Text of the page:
Understanding what's in the New IP is a tricky business, especially when the industry is changing so quickly, and you may have heard it called other names such as "digital business" or the "third platform."
We here at The New IP have the job of helping you understand this industry shift -- from the players, to technology, to standards, to business models and more -- so we've pulled together a "New IP 101" just for you.
Want to know more about the New IP? This will be just one of the many topics covered at Light Reading's second Big Telecom Event on June 9-10 in Chicago. Get yourself registered today or get left behind!
What is the New IP?
It's an industry term for a new class of IP networking hardware and software that allows companies to build programmable networks and innovate faster for lower cost.
It's open, virtualized, software-centric, vendor agnostic, automated, flexible and scalable.
It redefines the idea of the network edge to be a set of activities where the user interfaces and executes an application (mobile or fixed).
It's not limited by user type because hardware and software are combined to meet the needs of the specific environment.
It's an industry effort and not the domain of one vendor or geography.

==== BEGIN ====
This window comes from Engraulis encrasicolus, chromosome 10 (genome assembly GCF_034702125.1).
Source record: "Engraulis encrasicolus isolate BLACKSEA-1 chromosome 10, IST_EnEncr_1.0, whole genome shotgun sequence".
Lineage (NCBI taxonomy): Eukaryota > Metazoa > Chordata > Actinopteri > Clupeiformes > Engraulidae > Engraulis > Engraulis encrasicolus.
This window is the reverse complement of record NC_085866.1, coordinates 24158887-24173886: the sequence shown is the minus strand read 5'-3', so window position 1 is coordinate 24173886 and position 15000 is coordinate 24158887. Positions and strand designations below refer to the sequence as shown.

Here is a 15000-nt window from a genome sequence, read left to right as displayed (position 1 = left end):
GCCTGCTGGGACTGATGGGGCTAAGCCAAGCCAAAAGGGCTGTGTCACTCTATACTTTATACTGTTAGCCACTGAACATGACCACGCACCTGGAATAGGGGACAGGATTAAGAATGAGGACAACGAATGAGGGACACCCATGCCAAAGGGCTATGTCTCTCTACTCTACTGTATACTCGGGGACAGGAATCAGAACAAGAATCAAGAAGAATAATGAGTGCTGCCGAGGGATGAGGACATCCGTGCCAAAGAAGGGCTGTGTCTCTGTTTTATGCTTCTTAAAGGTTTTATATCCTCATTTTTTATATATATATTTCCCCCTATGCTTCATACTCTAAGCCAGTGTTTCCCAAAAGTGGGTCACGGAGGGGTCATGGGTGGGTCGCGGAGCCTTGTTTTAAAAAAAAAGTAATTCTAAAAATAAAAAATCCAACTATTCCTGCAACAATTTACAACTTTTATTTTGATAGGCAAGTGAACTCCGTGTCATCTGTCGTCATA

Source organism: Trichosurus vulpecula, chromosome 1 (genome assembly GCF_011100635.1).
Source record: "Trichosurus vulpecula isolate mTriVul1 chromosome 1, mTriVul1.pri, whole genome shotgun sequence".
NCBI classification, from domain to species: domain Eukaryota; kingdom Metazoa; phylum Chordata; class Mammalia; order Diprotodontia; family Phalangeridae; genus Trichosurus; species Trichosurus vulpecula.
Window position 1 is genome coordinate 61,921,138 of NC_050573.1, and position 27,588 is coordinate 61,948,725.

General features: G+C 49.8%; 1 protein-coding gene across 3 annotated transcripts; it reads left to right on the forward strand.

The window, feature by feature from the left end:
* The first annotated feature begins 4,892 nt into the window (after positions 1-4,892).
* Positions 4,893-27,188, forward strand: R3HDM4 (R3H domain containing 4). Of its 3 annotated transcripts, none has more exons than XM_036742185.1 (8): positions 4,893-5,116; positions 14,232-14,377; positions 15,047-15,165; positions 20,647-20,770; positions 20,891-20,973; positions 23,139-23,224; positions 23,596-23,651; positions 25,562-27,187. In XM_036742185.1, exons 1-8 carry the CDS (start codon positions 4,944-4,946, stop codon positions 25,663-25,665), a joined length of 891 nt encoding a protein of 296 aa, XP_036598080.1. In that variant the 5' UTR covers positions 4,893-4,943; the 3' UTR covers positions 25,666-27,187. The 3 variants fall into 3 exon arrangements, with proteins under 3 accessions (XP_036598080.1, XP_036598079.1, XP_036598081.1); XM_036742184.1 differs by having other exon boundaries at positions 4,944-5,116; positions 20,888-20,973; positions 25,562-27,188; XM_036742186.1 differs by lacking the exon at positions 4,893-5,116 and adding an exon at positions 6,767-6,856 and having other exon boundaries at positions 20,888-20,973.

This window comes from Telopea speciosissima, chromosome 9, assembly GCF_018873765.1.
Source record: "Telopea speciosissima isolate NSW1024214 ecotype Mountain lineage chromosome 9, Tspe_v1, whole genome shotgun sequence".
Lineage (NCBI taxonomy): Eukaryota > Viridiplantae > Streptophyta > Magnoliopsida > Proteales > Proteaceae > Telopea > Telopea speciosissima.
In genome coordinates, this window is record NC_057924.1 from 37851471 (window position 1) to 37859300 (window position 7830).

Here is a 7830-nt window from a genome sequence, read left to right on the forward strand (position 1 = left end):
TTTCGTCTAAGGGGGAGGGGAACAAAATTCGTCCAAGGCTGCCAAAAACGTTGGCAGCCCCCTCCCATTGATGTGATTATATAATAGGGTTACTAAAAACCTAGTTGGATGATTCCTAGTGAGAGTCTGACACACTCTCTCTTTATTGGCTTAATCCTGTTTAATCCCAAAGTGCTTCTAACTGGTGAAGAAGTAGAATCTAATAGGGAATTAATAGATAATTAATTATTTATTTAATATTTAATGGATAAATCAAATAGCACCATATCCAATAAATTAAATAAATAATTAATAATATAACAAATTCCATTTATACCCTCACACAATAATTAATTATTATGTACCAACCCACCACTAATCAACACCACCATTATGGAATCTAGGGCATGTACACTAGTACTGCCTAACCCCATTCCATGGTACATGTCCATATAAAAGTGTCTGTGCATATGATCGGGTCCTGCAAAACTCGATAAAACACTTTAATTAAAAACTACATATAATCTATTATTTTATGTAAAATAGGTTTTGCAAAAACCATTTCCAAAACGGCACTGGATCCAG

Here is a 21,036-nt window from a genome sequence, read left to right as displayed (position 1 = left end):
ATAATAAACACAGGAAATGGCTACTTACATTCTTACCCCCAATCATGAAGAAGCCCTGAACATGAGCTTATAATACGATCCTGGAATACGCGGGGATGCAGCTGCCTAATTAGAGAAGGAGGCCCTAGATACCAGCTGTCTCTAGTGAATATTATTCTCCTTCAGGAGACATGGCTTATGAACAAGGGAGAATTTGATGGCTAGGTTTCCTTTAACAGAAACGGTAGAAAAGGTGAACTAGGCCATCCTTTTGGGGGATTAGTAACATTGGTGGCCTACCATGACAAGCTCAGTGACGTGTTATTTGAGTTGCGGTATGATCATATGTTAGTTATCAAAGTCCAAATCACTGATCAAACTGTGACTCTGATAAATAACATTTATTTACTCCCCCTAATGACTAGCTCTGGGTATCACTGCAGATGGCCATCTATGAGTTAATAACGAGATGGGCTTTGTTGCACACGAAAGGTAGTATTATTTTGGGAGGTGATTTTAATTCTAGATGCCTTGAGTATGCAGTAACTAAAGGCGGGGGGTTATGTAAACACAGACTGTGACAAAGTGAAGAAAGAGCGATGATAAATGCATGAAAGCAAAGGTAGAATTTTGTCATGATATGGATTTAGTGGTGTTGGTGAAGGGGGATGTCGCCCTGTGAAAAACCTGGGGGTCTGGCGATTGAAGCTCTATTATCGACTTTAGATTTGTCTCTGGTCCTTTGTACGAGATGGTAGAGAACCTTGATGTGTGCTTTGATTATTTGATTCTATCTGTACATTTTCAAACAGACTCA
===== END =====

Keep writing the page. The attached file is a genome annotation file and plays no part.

What does the New IP mean for business?
It's an industry movement to make the network an innovation platform for business models, services, revenue growth and for accelerating change.
It takes inspiration from Web 2.0 companies that have built their compute, storage and network infrastructure.
It is fragmenting the network world to provide for innovation at the chipset (with merchant silicon), at the network control layer (with controllers such as OpenDaylight) and the network application and services layers (with virtual network functions).
It forces vendors to compete on the value of their components, prevents lock-in and ensures innovation in the functionality and performance of those components because the nature of New IP products is such that they can be replaced by another vendor without changing the configuration of an entire system.
Companies adopting the New IP also adopt a dev-ops model of operation for continuous innovation.
New IP environments rely on open interfaces and reduce single-vendor dependencies. Software is based on commodity hardware and merchant silicon.
Deploying New IP networks and services requires not only a new way of thinking but also a new way of building platforms and services, and getting there is not easy, especially when it comes to orchestration.